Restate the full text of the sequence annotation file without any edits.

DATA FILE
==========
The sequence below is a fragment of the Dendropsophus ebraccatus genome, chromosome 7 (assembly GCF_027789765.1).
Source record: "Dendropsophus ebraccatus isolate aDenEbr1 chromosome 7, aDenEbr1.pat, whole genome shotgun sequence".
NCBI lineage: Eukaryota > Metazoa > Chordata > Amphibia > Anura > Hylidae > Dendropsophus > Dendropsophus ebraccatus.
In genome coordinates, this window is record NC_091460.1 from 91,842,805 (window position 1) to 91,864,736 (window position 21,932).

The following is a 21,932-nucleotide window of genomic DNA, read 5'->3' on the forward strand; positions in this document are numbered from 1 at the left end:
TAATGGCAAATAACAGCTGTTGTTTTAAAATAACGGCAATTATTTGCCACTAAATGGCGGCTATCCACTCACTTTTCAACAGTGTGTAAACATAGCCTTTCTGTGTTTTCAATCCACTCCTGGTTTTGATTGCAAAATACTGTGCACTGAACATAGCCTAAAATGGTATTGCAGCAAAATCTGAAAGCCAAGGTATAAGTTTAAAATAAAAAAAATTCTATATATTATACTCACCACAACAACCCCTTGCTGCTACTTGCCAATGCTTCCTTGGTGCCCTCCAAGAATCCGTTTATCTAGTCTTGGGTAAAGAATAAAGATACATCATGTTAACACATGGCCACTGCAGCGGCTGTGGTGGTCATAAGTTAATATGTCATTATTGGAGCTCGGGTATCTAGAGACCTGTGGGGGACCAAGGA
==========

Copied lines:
The sequence below is a fragment of the Dendropsophus ebraccatus genome, chromosome 7 (assembly GCF_027789765.1).
Source record: "Dendropsophus ebraccatus isolate aDenEbr1 chromosome 7, aDenEbr1.pat, whole genome shotgun sequence".
NCBI lineage: Eukaryota > Metazoa > Chordata > Amphibia > Anura > Hylidae > Dendropsophus > Dendropsophus ebraccatus.
In genome coordinates, this window is record NC_091460.1 from 91,842,805 (window position 1) to 91,864,736 (window position 21,932).

The following is a 21,932-nucleotide window of genomic DNA, read 5'->3' on the forward strand; positions in this document are numbered from 1 at the left end:
TAATGGCAAATAACAGCTGTTGTTTTAAAATAACGGCAATTATTTGCCACTAAATGGCGGCTATCCACTCACTTTTCAACAGTGTGTAAACATAGCCTTTCTGTGTTTTCAATCCACTCCTGGTTTTGATTGCAAAATACTGTGCACTGAACATAGCCTAAAATGGTATTGCAGCAAAATCTGAAAGCCAAGGTATAAGTTTAAAATAAAAAAAATTCTATATATTATACTCACCACAACAACCCCTTGCTGCTACTTGCCAATGCTTCCTTGGTGCCCTCCAAGAATCCGTTTATCTAGTCTTGGGTAAAGAATAAAGATACATCATGTTAACACATGGCCACTGCAGCGGCTGTGGTGGTCATAAGTTAATATGTCATTATTGGAGCTCGGGTATCTAGAGACCTGTGGGGGACCAAGGA